Assange’s lawyers react by launching new application on public interest grounds
Julian Assange will continue to face arrest if he leaves the Ecuadorian embassy, after a judge ruled that the arrest warrant against the WikiLeaks founder was still valid.
But after the senior district judge Emma Arbuthnot ruled against Assange on Tuesday, his lawyers made a separate application that the warrant should be dropped on public interest grounds, leaving open the possibility that he could still walk out of the embassy in the near future.
Polls suggest Ecuadorians will vote on Sunday to prevent ex-president Rafael Correa from returning to power, bucking a regional trend
When Ecuadorians vote this weekend on barring former president Rafael Correa from re-election, they will also be choosing whether to buck a trend across South America in which overbearing former presidents just can’t let go of power.
Related: More than 350 million Latin American voters to elect new leaders in 2018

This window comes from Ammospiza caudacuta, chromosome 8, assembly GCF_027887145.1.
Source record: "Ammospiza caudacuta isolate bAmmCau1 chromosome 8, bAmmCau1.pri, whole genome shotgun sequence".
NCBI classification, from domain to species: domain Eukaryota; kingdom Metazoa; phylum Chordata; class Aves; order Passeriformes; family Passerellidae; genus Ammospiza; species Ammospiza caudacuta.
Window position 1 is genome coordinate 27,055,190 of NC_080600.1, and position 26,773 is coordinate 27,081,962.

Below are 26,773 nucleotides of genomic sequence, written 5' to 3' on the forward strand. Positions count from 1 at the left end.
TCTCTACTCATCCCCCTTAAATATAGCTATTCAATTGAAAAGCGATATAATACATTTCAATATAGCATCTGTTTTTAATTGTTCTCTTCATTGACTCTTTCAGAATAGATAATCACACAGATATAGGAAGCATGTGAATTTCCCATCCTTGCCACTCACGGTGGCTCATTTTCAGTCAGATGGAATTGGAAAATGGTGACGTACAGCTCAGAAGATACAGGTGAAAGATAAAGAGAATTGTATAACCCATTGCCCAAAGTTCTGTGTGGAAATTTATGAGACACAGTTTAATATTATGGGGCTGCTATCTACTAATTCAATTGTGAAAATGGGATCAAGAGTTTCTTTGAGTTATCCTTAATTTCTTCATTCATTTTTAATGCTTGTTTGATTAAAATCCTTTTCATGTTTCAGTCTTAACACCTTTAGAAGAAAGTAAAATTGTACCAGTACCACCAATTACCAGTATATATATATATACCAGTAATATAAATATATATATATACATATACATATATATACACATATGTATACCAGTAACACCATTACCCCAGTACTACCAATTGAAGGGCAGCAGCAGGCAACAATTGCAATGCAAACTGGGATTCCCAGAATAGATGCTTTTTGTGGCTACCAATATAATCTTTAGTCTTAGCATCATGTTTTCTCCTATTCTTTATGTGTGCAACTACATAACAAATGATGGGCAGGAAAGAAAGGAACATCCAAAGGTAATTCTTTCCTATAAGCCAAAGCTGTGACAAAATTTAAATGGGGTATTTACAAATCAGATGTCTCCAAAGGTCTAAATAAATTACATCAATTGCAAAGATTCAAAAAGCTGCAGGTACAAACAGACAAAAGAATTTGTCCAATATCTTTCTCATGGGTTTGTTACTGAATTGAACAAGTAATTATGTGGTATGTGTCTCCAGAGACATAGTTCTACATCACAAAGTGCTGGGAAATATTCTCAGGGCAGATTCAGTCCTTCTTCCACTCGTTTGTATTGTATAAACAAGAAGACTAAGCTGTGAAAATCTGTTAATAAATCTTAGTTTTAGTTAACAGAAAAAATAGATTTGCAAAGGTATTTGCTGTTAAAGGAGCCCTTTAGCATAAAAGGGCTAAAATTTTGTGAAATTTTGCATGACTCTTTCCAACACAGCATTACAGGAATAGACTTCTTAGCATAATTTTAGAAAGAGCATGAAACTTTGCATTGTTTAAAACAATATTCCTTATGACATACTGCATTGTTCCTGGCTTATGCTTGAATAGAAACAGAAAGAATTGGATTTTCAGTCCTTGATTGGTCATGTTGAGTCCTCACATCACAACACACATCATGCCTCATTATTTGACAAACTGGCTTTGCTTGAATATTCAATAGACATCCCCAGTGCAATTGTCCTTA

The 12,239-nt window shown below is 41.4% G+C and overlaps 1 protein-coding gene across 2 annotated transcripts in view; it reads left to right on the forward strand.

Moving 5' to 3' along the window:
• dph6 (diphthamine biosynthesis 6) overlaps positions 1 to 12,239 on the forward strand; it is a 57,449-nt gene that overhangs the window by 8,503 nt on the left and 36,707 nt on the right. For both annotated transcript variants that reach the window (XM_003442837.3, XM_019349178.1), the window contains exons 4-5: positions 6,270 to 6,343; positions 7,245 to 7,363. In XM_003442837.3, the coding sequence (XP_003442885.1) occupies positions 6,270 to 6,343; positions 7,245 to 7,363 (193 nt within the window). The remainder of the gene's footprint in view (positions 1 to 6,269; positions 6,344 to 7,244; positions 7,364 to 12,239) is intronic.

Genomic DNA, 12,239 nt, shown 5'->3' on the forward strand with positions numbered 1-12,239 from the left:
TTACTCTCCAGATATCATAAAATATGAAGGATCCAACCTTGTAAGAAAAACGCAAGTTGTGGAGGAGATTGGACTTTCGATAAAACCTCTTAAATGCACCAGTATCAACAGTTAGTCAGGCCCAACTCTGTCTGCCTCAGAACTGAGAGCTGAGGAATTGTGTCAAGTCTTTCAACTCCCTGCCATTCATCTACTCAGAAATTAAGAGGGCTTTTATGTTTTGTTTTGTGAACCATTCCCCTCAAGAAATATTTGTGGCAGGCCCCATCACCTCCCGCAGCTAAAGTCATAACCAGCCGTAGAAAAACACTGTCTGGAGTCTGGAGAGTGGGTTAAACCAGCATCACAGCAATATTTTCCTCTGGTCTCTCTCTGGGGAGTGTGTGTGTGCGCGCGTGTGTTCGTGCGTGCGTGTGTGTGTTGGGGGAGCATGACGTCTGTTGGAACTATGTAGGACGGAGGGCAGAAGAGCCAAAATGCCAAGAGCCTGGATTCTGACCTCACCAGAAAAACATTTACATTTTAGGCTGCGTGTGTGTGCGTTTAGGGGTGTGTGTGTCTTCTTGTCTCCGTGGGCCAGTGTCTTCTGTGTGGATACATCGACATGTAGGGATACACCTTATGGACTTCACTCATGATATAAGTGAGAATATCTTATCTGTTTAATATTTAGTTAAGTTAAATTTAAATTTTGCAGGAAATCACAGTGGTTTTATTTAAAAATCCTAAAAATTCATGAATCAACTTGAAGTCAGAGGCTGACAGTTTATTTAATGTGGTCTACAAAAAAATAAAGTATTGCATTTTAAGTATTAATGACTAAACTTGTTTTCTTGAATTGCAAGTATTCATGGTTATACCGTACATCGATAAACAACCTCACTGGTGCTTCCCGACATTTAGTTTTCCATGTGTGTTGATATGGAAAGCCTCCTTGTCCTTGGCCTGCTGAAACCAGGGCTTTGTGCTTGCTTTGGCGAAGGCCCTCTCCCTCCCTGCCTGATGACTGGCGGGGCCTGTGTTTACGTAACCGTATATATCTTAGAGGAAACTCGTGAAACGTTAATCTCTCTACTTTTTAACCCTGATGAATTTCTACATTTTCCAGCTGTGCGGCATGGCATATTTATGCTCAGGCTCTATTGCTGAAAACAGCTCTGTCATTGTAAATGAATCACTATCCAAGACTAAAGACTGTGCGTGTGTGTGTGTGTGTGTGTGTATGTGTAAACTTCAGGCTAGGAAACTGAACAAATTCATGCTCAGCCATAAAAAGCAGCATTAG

WikiLeaks founder hopes ruling in his favour would allow him to leave Ecuadorian embassy
The WikiLeaks founder, Julian Assange, has asked a UK court to drop the arrest warrant that prevents him from leaving the Ecuadorian embassy in London, where he has been living for five and a half years.
Assange, 46, skipped bail to enter the embassy in 2012 in order to avoid extradition to Sweden over an allegation of rape, which he denies.
Private investigator tells House panel Farage gave thumb drive to Assange, who officials view as a conduit for the Russian government
Nigel Farage may have given Julian Assange a thumb drive of data and was possibly a more frequent visitor than was publicly known to the Ecuadorian embassy where the WikiLeaks founder lives, according to testimony given to US congressional inquiry into the Trump campaign’s alleged ties to the Kremlin.
Related: The Trump-Russia dossier: why its findings grow more significant by the day